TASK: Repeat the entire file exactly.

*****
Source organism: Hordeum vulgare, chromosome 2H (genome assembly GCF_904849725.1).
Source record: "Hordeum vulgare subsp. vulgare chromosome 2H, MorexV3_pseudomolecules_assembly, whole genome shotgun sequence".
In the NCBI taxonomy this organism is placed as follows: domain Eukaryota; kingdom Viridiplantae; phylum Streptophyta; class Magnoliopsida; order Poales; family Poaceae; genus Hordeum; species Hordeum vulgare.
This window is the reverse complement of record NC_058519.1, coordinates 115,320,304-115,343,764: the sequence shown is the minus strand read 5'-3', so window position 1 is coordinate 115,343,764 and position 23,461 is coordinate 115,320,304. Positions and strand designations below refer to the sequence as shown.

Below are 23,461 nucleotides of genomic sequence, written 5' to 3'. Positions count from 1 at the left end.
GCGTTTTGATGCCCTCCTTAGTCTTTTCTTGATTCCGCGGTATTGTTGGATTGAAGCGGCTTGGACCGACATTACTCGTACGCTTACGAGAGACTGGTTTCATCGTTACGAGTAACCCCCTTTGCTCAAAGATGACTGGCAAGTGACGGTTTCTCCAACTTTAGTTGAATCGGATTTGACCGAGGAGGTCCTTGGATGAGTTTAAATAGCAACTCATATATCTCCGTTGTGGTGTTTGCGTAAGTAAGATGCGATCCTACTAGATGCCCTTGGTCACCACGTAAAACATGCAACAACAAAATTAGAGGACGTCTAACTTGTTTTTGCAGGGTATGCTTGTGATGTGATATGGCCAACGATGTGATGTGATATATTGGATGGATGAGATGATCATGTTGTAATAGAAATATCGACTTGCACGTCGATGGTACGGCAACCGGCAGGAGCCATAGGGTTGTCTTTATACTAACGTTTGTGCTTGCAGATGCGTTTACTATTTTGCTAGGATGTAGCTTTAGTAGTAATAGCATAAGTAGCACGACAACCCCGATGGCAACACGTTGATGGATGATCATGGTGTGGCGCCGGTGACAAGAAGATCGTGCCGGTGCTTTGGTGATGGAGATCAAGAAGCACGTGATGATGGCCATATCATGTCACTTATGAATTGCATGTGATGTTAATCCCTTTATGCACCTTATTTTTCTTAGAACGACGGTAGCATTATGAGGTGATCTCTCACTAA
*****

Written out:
Source organism: Hordeum vulgare, chromosome 2H (genome assembly GCF_904849725.1).
Source record: "Hordeum vulgare subsp. vulgare chromosome 2H, MorexV3_pseudomolecules_assembly, whole genome shotgun sequence".
In the NCBI taxonomy this organism is placed as follows: domain Eukaryota; kingdom Viridiplantae; phylum Streptophyta; class Magnoliopsida; order Poales; family Poaceae; genus Hordeum; species Hordeum vulgare.
This window is the reverse complement of record NC_058519.1, coordinates 115,320,304-115,343,764: the sequence shown is the minus strand read 5'-3', so window position 1 is coordinate 115,343,764 and position 23,461 is coordinate 115,320,304. Positions and strand designations below refer to the sequence as shown.

Below are 23,461 nucleotides of genomic sequence, written 5' to 3'. Positions count from 1 at the left end.
GCGTTTTGATGCCCTCCTTAGTCTTTTCTTGATTCCGCGGTATTGTTGGATTGAAGCGGCTTGGACCGACATTACTCGTACGCTTACGAGAGACTGGTTTCATCGTTACGAGTAACCCCCTTTGCTCAAAGATGACTGGCAAGTGACGGTTTCTCCAACTTTAGTTGAATCGGATTTGACCGAGGAGGTCCTTGGATGAGTTTAAATAGCAACTCATATATCTCCGTTGTGGTGTTTGCGTAAGTAAGATGCGATCCTACTAGATGCCCTTGGTCACCACGTAAAACATGCAACAACAAAATTAGAGGACGTCTAACTTGTTTTTGCAGGGTATGCTTGTGATGTGATATGGCCAACGATGTGATGTGATATATTGGATGGATGAGATGATCATGTTGTAATAGAAATATCGACTTGCACGTCGATGGTACGGCAACCGGCAGGAGCCATAGGGTTGTCTTTATACTAACGTTTGTGCTTGCAGATGCGTTTACTATTTTGCTAGGATGTAGCTTTAGTAGTAATAGCATAAGTAGCACGACAACCCCGATGGCAACACGTTGATGGATGATCATGGTGTGGCGCCGGTGACAAGAAGATCGTGCCGGTGCTTTGGTGATGGAGATCAAGAAGCACGTGATGATGGCCATATCATGTCACTTATGAATTGCATGTGATGTTAATCCCTTTATGCACCTTATTTTTCTTAGAACGACGGTAGCATTATGAGGTGATCTCTCACTAA